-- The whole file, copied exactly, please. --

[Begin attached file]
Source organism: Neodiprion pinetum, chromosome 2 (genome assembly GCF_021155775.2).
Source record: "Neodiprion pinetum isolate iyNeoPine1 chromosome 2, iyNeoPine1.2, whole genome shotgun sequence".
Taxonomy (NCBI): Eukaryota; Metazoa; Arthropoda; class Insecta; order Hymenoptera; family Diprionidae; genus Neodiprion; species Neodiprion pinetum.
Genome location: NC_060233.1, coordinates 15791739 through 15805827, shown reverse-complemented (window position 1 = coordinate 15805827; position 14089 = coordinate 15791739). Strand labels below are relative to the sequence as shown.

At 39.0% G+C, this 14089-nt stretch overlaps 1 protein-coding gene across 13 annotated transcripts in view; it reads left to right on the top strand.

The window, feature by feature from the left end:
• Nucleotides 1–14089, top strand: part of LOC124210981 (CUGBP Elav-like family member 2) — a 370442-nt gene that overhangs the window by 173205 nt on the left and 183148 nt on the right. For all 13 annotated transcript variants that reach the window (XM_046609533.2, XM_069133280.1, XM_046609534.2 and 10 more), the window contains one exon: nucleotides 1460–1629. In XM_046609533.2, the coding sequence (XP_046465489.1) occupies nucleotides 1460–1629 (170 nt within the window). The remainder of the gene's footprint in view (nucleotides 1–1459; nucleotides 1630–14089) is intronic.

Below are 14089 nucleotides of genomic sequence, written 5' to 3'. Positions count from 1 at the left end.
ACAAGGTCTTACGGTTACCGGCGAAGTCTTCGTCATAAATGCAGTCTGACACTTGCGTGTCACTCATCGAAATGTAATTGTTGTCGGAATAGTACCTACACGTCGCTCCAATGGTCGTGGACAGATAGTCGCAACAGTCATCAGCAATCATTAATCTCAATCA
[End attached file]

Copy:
Source organism: Neodiprion pinetum, chromosome 2 (genome assembly GCF_021155775.2).
Source record: "Neodiprion pinetum isolate iyNeoPine1 chromosome 2, iyNeoPine1.2, whole genome shotgun sequence".
Taxonomy (NCBI): Eukaryota; Metazoa; Arthropoda; class Insecta; order Hymenoptera; family Diprionidae; genus Neodiprion; species Neodiprion pinetum.
Genome location: NC_060233.1, coordinates 15791739 through 15805827, shown reverse-complemented (window position 1 = coordinate 15805827; position 14089 = coordinate 15791739). Strand labels below are relative to the sequence as shown.

At 39.0% G+C, this 14089-nt stretch overlaps 1 protein-coding gene across 13 annotated transcripts in view; it reads left to right on the top strand.

The window, feature by feature from the left end:
• Nucleotides 1–14089, top strand: part of LOC124210981 (CUGBP Elav-like family member 2) — a 370442-nt gene that overhangs the window by 173205 nt on the left and 183148 nt on the right. For all 13 annotated transcript variants that reach the window (XM_046609533.2, XM_069133280.1, XM_046609534.2 and 10 more), the window contains one exon: nucleotides 1460–1629. In XM_046609533.2, the coding sequence (XP_046465489.1) occupies nucleotides 1460–1629 (170 nt within the window). The remainder of the gene's footprint in view (nucleotides 1–1459; nucleotides 1630–14089) is intronic.

Below are 14089 nucleotides of genomic sequence, written 5' to 3'. Positions count from 1 at the left end.
ACAAGGTCTTACGGTTACCGGCGAAGTCTTCGTCATAAATGCAGTCTGACACTTGCGTGTCACTCATCGAAATGTAATTGTTGTCGGAATAGTACCTACACGTCGCTCCAATGGTCGTGGACAGATAGTCGCAACAGTCATCAGCAATCATTAATCTCAATCA